Whether you’re a small business or large international company, deciding to move to fuel cards for your employees may seem like a big step. But the truth is very few businesses look back after making this change because of the significant benefits enjoyed by companies and their employees. Something we explore in this article, which aims to answer common questions about how fuel cards work for employees and why a fuel card is so often the right choice for a business too.
Can I give a fuel card to any employee?
Absolutely. If an employee uses a company vehicle or their own private vehicle for business use, then you can give them a fuel card to use.
Are there any risks to giving an employee a fuel card?
The great thing about fuel cards is that they actually reduce a couple of important risks, rather than create additional worries
First, fuel fraud is harder to commit because your company is charged directly for the fuel bought on a card. Also, if your company decides to provide fuel cards to your employees, you’ll be able to track every transaction they make through an online management system. This makes checking for any unusual activity very straightforward.
Second, fuel cards have the added protection of either being chip and PIN, swipe and PIN or swipe and signature. This means if a card was stolen, it would extremely hard to use fraudulently.
Will an employee reduce their fuel costs?
If you decide to provide an employee with a fixed weekly price fuel card, every litre of fuel they buy on that card will be charged at a competitive fixed price throughout the week. That’s because the fixed price is closely linked to the wholesale fuel market, which means it often leads to a saving versus the pump price.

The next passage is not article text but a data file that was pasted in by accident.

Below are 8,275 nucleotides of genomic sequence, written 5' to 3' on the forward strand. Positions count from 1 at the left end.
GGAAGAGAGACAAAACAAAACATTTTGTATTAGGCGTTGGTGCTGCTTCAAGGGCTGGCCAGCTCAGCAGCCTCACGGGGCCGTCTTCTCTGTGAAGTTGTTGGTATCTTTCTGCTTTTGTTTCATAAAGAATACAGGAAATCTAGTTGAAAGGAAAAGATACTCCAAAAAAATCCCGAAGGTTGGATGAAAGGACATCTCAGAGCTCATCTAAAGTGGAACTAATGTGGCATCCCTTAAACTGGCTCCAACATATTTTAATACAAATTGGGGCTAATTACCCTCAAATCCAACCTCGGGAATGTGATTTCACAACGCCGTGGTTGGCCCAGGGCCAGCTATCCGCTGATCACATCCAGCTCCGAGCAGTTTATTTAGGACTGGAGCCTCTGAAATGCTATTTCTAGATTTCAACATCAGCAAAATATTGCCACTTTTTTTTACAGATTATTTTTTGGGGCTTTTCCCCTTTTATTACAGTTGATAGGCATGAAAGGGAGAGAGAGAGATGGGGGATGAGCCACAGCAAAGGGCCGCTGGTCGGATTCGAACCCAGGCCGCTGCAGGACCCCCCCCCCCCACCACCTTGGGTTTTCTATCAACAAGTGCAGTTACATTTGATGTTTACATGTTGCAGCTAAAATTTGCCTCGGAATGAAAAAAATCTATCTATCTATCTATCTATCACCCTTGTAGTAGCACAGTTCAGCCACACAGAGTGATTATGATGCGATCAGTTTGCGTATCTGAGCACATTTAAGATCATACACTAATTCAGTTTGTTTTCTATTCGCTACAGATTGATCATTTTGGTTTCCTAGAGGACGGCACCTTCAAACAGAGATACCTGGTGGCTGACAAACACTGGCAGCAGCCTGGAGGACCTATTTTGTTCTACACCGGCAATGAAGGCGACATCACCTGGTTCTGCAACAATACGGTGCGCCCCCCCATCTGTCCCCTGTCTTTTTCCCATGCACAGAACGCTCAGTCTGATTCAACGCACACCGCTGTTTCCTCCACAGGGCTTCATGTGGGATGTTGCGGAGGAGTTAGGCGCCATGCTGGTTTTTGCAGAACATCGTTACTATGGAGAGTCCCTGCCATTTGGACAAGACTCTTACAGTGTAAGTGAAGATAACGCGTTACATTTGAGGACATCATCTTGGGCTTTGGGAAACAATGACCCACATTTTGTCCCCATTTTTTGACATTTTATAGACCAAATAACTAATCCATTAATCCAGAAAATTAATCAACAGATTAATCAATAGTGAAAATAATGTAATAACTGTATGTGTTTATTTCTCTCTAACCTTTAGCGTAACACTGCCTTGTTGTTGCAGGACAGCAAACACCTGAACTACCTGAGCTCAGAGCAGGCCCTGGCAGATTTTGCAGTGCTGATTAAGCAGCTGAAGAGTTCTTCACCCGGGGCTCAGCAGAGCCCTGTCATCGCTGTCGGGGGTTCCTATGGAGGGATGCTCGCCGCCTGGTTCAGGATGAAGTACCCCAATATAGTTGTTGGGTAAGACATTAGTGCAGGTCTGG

Alternatively, if you assign an employee a pump price fuel card, they’ll pay the price at the pump. This makes the buying of fuel transparent for your employees, because they’ll know exactly what they are paying every time they visit a service station.
Although this may sound like a fixed weekly price fuel card will always be the best option, there are a number of factors that should be considered before choosing a fuel card for an employee. This includes an employee’s fuel usage, their normal travel routes and the availability of fuel stations.
How else will fuel cards for my employees save my business money?
As well as potentially reducing your fuel costs, a fuel card involves no interest charges or non-usage fees. So if your employees are currently using company credit cards to pay for fuel and your business is incurring interest charges, imagine how much you could save per year.
On top of this, fuel cards are proven to reduce admin costs because invoices and VAT are much easier to manage. Saved money you can invest elsewhere.